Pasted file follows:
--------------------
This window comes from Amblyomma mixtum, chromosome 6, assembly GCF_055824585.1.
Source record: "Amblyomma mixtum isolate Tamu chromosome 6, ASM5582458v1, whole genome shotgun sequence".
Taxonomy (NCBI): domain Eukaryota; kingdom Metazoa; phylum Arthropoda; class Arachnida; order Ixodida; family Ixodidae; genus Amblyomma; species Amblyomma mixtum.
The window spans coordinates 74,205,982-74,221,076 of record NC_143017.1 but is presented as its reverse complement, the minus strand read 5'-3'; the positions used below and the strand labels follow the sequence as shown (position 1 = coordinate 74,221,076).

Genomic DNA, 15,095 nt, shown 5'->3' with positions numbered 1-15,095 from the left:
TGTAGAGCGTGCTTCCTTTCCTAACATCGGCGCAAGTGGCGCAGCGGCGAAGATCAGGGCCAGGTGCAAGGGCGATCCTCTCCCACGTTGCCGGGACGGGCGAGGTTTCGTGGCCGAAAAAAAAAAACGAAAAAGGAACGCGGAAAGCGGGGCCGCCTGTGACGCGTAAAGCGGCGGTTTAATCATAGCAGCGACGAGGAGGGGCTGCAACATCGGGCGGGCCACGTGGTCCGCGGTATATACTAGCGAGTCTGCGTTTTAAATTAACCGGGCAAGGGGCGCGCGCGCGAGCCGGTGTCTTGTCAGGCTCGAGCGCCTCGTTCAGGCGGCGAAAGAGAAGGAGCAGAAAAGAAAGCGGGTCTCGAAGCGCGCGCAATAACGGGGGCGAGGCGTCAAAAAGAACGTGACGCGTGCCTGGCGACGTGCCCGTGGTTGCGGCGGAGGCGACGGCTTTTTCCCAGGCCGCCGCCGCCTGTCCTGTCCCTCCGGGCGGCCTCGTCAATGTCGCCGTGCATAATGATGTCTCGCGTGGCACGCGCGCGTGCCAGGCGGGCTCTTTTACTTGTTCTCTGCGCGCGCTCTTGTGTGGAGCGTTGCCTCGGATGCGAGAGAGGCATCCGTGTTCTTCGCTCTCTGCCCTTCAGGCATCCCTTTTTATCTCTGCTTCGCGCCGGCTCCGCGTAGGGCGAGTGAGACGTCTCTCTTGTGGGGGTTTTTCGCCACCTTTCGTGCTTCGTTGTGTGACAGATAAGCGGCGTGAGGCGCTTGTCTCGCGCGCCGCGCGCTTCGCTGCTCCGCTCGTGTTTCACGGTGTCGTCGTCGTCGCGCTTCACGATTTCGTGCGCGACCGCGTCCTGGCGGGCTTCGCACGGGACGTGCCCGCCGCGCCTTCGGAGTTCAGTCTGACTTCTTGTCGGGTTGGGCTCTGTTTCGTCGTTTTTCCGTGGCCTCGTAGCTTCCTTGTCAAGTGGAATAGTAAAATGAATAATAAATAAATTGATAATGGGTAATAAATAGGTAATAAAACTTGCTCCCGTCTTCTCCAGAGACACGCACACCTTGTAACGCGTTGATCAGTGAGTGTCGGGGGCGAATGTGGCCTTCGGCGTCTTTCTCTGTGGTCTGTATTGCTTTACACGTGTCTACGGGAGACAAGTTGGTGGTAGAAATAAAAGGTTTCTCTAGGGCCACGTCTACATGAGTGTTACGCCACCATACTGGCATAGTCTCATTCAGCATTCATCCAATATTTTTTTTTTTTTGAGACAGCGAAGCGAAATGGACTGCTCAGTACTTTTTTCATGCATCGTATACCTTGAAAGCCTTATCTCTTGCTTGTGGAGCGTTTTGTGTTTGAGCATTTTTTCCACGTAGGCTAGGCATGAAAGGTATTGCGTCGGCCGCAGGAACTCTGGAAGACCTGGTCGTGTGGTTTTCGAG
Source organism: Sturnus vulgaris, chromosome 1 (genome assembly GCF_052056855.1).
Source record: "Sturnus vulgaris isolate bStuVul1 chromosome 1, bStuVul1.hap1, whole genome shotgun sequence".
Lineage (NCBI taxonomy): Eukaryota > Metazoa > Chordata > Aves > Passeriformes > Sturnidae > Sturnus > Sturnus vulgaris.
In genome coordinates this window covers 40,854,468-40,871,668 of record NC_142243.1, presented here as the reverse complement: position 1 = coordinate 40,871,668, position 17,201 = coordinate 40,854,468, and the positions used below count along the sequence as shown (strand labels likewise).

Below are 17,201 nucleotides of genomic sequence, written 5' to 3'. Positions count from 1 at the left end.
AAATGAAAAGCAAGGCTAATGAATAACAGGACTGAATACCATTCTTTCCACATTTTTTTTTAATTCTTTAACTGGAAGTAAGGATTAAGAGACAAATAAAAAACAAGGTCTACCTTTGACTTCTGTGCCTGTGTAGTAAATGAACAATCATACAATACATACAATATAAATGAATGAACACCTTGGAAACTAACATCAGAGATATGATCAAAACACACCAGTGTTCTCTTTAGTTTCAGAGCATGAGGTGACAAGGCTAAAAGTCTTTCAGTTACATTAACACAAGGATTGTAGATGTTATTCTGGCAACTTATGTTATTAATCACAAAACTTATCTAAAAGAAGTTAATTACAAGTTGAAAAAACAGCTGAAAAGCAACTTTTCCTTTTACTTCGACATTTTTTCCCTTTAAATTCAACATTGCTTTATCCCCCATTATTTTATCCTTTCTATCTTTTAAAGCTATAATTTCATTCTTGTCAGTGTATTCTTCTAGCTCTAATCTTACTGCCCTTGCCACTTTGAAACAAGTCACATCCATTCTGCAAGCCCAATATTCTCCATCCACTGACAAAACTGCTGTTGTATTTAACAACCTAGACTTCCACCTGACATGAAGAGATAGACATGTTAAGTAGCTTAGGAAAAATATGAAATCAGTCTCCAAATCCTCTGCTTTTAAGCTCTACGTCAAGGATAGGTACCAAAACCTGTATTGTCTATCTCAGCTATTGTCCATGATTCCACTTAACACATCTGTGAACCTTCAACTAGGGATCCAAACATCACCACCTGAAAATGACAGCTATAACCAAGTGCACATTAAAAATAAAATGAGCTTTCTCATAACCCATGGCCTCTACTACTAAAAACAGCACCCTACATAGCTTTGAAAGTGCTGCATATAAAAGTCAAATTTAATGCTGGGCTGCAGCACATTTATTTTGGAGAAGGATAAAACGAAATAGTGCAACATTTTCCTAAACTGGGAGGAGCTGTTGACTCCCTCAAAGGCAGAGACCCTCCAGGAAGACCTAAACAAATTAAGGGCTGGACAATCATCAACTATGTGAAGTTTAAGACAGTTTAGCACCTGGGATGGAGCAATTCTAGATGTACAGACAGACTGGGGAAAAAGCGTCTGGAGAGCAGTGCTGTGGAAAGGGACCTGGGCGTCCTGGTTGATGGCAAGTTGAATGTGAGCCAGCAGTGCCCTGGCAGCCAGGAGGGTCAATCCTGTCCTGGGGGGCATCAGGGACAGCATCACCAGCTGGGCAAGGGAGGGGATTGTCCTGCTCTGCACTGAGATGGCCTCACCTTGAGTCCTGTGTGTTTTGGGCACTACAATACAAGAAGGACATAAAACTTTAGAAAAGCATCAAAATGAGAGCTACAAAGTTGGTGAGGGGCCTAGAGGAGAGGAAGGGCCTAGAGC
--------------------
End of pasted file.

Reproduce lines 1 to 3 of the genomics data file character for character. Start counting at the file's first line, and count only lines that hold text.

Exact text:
This window comes from Amblyomma mixtum, chromosome 6, assembly GCF_055824585.1.
Source record: "Amblyomma mixtum isolate Tamu chromosome 6, ASM5582458v1, whole genome shotgun sequence".
Taxonomy (NCBI): domain Eukaryota; kingdom Metazoa; phylum Arthropoda; class Arachnida; order Ixodida; family Ixodidae; genus Amblyomma; species Amblyomma mixtum.